The register of the church dates only from the year 1729. Earlier registers, together with those of Bozeat, with which the living at Strixton is consolidated, were destroyed by fire in September of 1729. The living is in the gift of Lord Spencer, who, as is well known, is the lord of the manor and sole landowner.

A Picturesque House

Mr Gibbard's
The home of Mr. W. S. Gibbard - Photo by T Sharpe

Bridges’ History

From Bridges’ exhaustive history of the county, published towards the end of the eighteenth century, the following account of peculiar interest is extracted:- “The church, dedicated to St. Romwald, consists of a body and chancel tiled. On the roof at the west end is a low ridged, tiled turret, the register bears the date in 1594. This church is not valued in early taxations, but in 1535, the 26th year of the reign of Henry VIIIth, it was let to farm to Thomas Lovet. The patronage is in the ladies of the manor. It is in Higham deanery. Here are no monuments or inscriptions, but Sir Edward Alston and his lady, their sons William, John, Dr. Charles Alston, and others of their children are buried in the chancel. In the church is an oblong stone coffin.”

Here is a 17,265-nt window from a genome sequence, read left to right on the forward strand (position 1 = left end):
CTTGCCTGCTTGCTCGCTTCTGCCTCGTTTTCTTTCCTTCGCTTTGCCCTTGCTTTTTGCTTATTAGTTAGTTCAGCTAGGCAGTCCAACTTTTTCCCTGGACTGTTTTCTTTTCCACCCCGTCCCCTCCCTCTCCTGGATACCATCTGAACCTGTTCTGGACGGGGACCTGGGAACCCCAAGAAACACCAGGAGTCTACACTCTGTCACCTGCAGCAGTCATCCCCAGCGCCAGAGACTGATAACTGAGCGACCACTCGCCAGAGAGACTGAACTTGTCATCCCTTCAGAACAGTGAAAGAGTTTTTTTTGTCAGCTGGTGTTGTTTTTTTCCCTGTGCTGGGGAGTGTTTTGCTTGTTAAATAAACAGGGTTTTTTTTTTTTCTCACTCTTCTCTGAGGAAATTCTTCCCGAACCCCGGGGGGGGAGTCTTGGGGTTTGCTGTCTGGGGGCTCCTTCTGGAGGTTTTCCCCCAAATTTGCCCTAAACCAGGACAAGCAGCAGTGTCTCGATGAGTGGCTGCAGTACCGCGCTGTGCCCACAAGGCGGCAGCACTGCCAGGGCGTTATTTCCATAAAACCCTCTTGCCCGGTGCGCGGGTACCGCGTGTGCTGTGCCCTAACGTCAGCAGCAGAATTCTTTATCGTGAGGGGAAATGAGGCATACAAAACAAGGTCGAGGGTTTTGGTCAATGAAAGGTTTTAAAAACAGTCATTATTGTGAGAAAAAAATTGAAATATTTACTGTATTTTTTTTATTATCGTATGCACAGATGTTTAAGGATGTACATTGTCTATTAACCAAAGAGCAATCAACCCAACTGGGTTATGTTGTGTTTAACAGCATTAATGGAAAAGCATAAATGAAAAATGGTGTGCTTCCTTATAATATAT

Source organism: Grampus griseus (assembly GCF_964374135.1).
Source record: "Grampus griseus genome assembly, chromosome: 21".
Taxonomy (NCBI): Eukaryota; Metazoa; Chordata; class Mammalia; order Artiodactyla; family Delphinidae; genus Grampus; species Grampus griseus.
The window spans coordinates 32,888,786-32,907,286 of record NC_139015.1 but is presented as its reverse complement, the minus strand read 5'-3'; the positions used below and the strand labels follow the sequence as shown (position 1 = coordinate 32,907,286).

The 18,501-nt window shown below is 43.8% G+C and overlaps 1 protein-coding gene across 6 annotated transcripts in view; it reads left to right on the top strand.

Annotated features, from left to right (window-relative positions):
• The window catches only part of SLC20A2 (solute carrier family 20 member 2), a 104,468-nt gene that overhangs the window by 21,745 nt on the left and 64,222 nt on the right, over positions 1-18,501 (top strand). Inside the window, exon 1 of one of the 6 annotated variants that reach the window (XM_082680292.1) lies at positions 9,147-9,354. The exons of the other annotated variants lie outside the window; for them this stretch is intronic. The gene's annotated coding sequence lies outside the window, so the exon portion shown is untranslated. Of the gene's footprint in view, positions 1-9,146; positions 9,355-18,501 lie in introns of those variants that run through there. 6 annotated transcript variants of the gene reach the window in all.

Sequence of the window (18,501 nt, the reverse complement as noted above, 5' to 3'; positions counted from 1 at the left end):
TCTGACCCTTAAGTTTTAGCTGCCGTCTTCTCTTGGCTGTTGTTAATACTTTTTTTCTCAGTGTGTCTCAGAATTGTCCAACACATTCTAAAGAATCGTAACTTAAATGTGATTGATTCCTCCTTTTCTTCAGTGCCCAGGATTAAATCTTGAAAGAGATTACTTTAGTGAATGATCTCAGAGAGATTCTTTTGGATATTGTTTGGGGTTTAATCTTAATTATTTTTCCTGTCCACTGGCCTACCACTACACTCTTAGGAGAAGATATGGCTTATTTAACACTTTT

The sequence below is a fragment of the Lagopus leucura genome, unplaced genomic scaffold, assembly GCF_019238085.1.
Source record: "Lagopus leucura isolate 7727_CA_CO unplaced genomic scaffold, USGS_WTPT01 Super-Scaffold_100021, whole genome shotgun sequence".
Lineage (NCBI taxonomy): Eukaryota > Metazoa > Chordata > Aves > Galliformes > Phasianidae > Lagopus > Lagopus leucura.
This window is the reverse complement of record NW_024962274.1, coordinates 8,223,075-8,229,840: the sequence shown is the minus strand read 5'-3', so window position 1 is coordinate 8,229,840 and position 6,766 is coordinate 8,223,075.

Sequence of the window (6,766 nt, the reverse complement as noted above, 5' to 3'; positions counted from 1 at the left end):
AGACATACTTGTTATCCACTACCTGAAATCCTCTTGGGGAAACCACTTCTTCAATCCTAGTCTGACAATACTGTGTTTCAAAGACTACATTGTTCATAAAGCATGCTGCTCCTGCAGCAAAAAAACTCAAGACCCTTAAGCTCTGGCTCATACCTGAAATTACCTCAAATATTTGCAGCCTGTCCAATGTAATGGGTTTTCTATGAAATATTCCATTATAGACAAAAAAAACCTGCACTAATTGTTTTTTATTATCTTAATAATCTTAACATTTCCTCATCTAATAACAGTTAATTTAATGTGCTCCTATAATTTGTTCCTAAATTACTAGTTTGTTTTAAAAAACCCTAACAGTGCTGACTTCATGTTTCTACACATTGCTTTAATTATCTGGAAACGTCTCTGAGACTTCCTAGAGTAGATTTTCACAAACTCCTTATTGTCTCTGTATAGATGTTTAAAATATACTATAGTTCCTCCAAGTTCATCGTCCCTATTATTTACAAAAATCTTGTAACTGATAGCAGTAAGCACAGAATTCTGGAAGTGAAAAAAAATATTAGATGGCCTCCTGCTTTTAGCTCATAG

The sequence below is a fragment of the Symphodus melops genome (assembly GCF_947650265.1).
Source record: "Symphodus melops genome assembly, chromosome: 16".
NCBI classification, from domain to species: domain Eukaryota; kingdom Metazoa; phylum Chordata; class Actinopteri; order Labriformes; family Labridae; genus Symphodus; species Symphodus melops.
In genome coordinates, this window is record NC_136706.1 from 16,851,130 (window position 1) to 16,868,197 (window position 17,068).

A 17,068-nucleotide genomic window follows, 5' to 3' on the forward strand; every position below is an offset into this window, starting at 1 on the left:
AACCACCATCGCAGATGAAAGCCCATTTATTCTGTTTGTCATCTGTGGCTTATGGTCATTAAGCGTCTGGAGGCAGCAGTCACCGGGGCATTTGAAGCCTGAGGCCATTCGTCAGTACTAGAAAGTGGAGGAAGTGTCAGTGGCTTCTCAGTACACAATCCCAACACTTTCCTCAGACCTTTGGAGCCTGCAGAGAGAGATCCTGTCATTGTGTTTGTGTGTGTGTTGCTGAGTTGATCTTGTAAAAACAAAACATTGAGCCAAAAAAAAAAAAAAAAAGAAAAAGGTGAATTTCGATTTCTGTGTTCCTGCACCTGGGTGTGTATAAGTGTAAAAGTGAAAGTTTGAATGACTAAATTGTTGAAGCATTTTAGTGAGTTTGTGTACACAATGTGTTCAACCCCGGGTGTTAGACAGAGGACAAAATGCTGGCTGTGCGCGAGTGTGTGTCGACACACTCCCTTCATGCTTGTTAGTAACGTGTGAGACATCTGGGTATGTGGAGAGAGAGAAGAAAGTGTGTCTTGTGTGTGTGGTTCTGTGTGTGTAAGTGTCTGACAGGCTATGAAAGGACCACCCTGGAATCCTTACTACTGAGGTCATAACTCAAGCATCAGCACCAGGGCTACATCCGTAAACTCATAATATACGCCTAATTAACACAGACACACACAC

That the population of Strixton considerably exceeded its present census of about sixty in earlier centuries is alone established by an old map, of which, Mr. W. S. Gibbard is the fortunate possessor. The map was prepared in the sixteenth century, and Strixton then had a street, well liked with houses, and next to the church was a large residence. The site of the residence is still to be seen in the meadow that lies between the church and the high road. Ridges show where the foundations existed, and the lower flat portion in the centre was evidently the courtyard. There remain also, traces of a roadway leading from where the house stood to the Wollaston-Bozeat road. Around the field is a wall which, extending as far as it does, is a very noticeable feature from the highway. This stout boundary fence is of no great age, and some of the inhabitants of the place have a clear recollection of its erection, or rather its re-erection, for there was, of course, a similar fence many generations previously. Whilst engaged in the work of pulling down the old construction the men came across an old coffin of diminutive proportions, and on being opened it was found to contain the skeleton of a dog. It is a reasonable assumption that they were the remains of an old favourite at the mansion, which has been referred to, and only stood a short distance from that very spot.